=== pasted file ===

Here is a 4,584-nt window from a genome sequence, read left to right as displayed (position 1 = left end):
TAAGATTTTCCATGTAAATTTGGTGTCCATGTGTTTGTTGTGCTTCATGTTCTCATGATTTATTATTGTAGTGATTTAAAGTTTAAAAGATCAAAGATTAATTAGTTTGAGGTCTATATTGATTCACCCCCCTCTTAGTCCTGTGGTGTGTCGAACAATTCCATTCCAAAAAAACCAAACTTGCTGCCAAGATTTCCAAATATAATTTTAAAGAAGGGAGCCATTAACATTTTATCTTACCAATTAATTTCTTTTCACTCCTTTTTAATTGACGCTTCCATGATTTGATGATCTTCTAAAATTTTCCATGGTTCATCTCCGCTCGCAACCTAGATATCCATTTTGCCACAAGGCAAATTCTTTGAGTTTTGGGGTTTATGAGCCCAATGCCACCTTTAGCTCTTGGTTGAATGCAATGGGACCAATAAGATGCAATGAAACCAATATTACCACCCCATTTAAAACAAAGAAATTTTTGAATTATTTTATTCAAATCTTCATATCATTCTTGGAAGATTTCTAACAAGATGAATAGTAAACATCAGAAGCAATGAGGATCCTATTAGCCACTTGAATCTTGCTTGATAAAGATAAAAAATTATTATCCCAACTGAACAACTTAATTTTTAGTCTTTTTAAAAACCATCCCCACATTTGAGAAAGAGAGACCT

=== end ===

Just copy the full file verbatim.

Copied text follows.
Here is a 4,584-nt window from a genome sequence, read left to right as displayed (position 1 = left end):
TAAGATTTTCCATGTAAATTTGGTGTCCATGTGTTTGTTGTGCTTCATGTTCTCATGATTTATTATTGTAGTGATTTAAAGTTTAAAAGATCAAAGATTAATTAGTTTGAGGTCTATATTGATTCACCCCCCTCTTAGTCCTGTGGTGTGTCGAACAATTCCATTCCAAAAAAACCAAACTTGCTGCCAAGATTTCCAAATATAATTTTAAAGAAGGGAGCCATTAACATTTTATCTTACCAATTAATTTCTTTTCACTCCTTTTTAATTGACGCTTCCATGATTTGATGATCTTCTAAAATTTTCCATGGTTCATCTCCGCTCGCAACCTAGATATCCATTTTGCCACAAGGCAAATTCTTTGAGTTTTGGGGTTTATGAGCCCAATGCCACCTTTAGCTCTTGGTTGAATGCAATGGGACCAATAAGATGCAATGAAACCAATATTACCACCCCATTTAAAACAAAGAAATTTTTGAATTATTTTATTCAAATCTTCATATCATTCTTGGAAGATTTCTAACAAGATGAATAGTAAACATCAGAAGCAATGAGGATCCTATTAGCCACTTGAATCTTGCTTGATAAAGATAAAAAATTATTATCCCAACTGAACAACTTAATTTTTAGTCTTTTTAAAAACCATCCCCACATTTGAGAAAGAGAGACCT